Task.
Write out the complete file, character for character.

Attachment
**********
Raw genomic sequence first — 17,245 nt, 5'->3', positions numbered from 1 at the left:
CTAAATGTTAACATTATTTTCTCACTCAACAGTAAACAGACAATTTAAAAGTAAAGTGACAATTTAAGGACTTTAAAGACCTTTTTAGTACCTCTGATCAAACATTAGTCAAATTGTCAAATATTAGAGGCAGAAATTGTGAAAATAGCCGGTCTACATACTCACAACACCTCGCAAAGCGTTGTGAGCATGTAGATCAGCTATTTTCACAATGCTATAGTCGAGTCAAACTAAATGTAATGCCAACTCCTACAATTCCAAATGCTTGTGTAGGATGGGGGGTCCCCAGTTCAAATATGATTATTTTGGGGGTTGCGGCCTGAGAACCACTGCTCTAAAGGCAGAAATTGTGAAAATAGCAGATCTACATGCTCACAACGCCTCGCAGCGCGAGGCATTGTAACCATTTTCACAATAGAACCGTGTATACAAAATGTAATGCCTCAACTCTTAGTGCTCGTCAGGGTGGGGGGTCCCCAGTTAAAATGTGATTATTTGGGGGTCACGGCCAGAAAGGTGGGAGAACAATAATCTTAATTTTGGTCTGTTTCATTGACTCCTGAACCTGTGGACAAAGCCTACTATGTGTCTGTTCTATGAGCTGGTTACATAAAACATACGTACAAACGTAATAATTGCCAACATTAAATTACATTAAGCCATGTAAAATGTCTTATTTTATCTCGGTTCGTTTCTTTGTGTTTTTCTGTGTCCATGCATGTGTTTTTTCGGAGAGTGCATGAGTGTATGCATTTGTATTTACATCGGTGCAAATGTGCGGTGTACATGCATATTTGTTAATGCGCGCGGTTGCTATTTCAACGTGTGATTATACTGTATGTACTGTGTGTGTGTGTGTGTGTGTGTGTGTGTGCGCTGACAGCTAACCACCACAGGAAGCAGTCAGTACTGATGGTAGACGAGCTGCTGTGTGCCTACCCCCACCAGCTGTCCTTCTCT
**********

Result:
Raw genomic sequence first — 17,245 nt, 5'->3', positions numbered from 1 at the left:
CTAAATGTTAACATTATTTTCTCACTCAACAGTAAACAGACAATTTAAAAGTAAAGTGACAATTTAAGGACTTTAAAGACCTTTTTAGTACCTCTGATCAAACATTAGTCAAATTGTCAAATATTAGAGGCAGAAATTGTGAAAATAGCCGGTCTACATACTCACAACACCTCGCAAAGCGTTGTGAGCATGTAGATCAGCTATTTTCACAATGCTATAGTCGAGTCAAACTAAATGTAATGCCAACTCCTACAATTCCAAATGCTTGTGTAGGATGGGGGGTCCCCAGTTCAAATATGATTATTTTGGGGGTTGCGGCCTGAGAACCACTGCTCTAAAGGCAGAAATTGTGAAAATAGCAGATCTACATGCTCACAACGCCTCGCAGCGCGAGGCATTGTAACCATTTTCACAATAGAACCGTGTATACAAAATGTAATGCCTCAACTCTTAGTGCTCGTCAGGGTGGGGGGTCCCCAGTTAAAATGTGATTATTTGGGGGTCACGGCCAGAAAGGTGGGAGAACAATAATCTTAATTTTGGTCTGTTTCATTGACTCCTGAACCTGTGGACAAAGCCTACTATGTGTCTGTTCTATGAGCTGGTTACATAAAACATACGTACAAACGTAATAATTGCCAACATTAAATTACATTAAGCCATGTAAAATGTCTTATTTTATCTCGGTTCGTTTCTTTGTGTTTTTCTGTGTCCATGCATGTGTTTTTTCGGAGAGTGCATGAGTGTATGCATTTGTATTTACATCGGTGCAAATGTGCGGTGTACATGCATATTTGTTAATGCGCGCGGTTGCTATTTCAACGTGTGATTATACTGTATGTACTGTGTGTGTGTGTGTGTGTGTGTGTGTGTGCGCTGACAGCTAACCACCACAGGAAGCAGTCAGTACTGATGGTAGACGAGCTGCTGTGTGCCTACCCCCACCAGCTGTCCTTCTCT